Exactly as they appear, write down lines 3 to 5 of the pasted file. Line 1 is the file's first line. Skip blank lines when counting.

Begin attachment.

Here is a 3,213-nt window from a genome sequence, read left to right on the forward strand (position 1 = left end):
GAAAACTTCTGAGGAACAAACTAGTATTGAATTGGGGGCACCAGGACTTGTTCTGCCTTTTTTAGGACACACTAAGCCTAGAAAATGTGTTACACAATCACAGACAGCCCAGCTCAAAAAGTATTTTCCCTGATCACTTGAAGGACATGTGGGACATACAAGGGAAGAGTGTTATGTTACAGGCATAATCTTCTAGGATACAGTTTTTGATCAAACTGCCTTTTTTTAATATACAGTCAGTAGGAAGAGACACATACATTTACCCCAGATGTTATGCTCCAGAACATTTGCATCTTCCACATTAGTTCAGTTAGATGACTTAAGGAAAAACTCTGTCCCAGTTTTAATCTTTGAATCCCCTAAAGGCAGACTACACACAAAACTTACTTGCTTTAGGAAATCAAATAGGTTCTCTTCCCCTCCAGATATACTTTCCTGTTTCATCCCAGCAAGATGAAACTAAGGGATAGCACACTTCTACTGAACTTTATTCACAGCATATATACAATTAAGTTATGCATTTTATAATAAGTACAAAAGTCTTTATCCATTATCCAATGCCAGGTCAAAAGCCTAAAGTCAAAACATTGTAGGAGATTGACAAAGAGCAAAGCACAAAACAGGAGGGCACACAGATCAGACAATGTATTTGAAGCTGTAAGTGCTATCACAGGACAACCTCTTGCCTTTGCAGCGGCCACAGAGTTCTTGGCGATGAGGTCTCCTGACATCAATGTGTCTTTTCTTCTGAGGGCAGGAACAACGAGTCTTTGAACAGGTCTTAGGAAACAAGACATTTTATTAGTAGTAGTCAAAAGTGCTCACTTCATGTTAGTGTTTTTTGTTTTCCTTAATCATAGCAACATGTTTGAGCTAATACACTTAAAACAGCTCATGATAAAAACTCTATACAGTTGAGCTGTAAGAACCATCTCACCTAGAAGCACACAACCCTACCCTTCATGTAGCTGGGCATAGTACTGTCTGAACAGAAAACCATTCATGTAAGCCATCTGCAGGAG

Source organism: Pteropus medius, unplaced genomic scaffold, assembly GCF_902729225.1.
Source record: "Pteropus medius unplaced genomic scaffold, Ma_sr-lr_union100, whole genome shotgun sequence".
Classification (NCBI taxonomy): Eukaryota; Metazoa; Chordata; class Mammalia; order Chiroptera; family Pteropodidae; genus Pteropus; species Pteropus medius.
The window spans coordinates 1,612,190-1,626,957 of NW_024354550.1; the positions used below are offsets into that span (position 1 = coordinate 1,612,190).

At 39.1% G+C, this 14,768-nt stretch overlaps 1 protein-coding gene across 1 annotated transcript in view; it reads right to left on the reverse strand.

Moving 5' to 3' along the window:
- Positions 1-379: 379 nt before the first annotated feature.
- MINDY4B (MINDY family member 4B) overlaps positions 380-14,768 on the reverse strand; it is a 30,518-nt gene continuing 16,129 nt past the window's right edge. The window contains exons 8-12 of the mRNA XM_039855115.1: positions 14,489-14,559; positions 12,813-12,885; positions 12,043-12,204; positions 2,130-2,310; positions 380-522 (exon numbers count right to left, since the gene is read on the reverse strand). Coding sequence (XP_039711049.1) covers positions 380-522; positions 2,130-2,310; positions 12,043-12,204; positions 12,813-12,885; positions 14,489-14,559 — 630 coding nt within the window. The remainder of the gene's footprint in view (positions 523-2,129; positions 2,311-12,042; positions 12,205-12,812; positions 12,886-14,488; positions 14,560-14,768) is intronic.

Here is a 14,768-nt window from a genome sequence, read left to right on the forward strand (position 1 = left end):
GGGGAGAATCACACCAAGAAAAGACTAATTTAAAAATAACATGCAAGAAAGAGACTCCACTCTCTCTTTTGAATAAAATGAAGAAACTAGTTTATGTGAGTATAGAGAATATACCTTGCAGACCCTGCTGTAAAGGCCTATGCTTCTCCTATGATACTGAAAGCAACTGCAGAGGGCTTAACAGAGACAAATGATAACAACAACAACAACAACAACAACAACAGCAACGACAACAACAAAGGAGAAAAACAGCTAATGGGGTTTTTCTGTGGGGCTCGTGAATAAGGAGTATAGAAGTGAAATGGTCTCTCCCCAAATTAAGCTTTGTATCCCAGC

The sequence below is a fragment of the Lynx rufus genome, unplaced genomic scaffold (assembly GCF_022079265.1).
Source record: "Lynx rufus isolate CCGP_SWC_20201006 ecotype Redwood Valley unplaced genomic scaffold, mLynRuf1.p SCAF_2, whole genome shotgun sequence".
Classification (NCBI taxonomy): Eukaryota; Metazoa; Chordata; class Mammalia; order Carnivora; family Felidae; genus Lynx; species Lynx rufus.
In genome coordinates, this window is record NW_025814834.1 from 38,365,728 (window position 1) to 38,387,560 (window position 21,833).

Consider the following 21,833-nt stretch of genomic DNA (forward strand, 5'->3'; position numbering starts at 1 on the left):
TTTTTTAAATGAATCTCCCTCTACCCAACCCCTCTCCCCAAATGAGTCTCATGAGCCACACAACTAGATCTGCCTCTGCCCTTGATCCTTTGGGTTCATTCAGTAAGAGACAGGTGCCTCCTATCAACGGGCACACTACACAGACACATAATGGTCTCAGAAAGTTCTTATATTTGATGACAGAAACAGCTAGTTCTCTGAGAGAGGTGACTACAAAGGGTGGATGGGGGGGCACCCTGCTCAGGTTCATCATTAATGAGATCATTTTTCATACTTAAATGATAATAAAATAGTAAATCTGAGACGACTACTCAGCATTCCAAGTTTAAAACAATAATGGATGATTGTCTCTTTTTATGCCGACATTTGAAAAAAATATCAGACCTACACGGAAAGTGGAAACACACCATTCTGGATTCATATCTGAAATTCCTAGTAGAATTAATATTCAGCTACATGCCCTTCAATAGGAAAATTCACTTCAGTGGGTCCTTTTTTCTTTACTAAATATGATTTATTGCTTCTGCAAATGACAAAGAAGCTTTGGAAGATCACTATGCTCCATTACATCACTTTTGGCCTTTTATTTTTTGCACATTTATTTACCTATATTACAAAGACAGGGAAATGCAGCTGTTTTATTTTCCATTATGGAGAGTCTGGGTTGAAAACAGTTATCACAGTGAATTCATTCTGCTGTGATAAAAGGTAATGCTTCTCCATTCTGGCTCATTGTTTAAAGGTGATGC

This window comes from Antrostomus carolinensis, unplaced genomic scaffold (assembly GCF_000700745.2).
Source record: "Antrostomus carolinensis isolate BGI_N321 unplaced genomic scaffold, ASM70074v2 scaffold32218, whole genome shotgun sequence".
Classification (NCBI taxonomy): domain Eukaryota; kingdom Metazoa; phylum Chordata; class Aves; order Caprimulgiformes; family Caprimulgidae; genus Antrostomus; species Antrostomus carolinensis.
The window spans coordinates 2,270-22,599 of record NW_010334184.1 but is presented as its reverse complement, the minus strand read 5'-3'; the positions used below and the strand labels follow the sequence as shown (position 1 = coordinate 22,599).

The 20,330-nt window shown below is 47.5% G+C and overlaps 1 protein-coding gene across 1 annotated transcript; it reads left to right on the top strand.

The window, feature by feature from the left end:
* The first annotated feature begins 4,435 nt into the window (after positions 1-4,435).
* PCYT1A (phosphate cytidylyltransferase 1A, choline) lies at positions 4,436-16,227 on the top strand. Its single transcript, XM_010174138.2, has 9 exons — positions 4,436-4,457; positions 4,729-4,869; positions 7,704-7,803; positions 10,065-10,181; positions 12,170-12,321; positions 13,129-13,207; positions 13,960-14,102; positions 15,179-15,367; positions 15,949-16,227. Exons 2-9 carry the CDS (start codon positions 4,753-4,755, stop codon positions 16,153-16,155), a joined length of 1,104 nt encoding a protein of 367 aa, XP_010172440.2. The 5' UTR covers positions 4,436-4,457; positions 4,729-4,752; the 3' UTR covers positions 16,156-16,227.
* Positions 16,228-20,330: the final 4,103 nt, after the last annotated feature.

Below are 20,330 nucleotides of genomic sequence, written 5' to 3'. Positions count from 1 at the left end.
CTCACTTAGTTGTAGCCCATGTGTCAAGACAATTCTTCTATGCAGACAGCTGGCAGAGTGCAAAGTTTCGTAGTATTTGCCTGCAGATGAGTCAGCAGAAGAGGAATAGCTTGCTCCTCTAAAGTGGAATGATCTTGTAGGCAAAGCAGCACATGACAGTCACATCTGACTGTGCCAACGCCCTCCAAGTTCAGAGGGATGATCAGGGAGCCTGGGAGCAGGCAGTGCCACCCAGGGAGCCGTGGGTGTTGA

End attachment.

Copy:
Source organism: Pteropus medius, unplaced genomic scaffold, assembly GCF_902729225.1.
Source record: "Pteropus medius unplaced genomic scaffold, Ma_sr-lr_union100, whole genome shotgun sequence".
Classification (NCBI taxonomy): Eukaryota; Metazoa; Chordata; class Mammalia; order Chiroptera; family Pteropodidae; genus Pteropus; species Pteropus medius.